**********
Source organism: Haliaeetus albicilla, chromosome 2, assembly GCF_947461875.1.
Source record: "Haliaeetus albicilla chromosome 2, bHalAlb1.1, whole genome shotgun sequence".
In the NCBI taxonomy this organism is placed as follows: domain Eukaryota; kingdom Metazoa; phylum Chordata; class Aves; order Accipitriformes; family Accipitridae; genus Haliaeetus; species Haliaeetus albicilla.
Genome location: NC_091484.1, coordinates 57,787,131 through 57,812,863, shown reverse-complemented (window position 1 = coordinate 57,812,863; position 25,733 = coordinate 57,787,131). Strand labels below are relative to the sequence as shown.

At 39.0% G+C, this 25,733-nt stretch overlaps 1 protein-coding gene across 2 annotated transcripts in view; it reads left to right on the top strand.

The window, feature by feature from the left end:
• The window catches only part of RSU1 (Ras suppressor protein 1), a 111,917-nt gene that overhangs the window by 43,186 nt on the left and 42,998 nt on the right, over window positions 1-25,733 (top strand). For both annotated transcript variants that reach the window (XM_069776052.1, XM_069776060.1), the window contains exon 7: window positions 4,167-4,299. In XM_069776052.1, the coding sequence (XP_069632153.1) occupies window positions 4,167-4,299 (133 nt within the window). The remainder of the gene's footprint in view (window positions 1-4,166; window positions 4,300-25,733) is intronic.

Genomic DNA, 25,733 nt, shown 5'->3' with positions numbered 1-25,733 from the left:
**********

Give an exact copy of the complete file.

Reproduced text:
Source organism: Haliaeetus albicilla, chromosome 2, assembly GCF_947461875.1.
Source record: "Haliaeetus albicilla chromosome 2, bHalAlb1.1, whole genome shotgun sequence".
In the NCBI taxonomy this organism is placed as follows: domain Eukaryota; kingdom Metazoa; phylum Chordata; class Aves; order Accipitriformes; family Accipitridae; genus Haliaeetus; species Haliaeetus albicilla.
Genome location: NC_091484.1, coordinates 57,787,131 through 57,812,863, shown reverse-complemented (window position 1 = coordinate 57,812,863; position 25,733 = coordinate 57,787,131). Strand labels below are relative to the sequence as shown.

At 39.0% G+C, this 25,733-nt stretch overlaps 1 protein-coding gene across 2 annotated transcripts in view; it reads left to right on the top strand.

The window, feature by feature from the left end:
• The window catches only part of RSU1 (Ras suppressor protein 1), a 111,917-nt gene that overhangs the window by 43,186 nt on the left and 42,998 nt on the right, over window positions 1-25,733 (top strand). For both annotated transcript variants that reach the window (XM_069776052.1, XM_069776060.1), the window contains exon 7: window positions 4,167-4,299. In XM_069776052.1, the coding sequence (XP_069632153.1) occupies window positions 4,167-4,299 (133 nt within the window). The remainder of the gene's footprint in view (window positions 1-4,166; window positions 4,300-25,733) is intronic.

Genomic DNA, 25,733 nt, shown 5'->3' with positions numbered 1-25,733 from the left: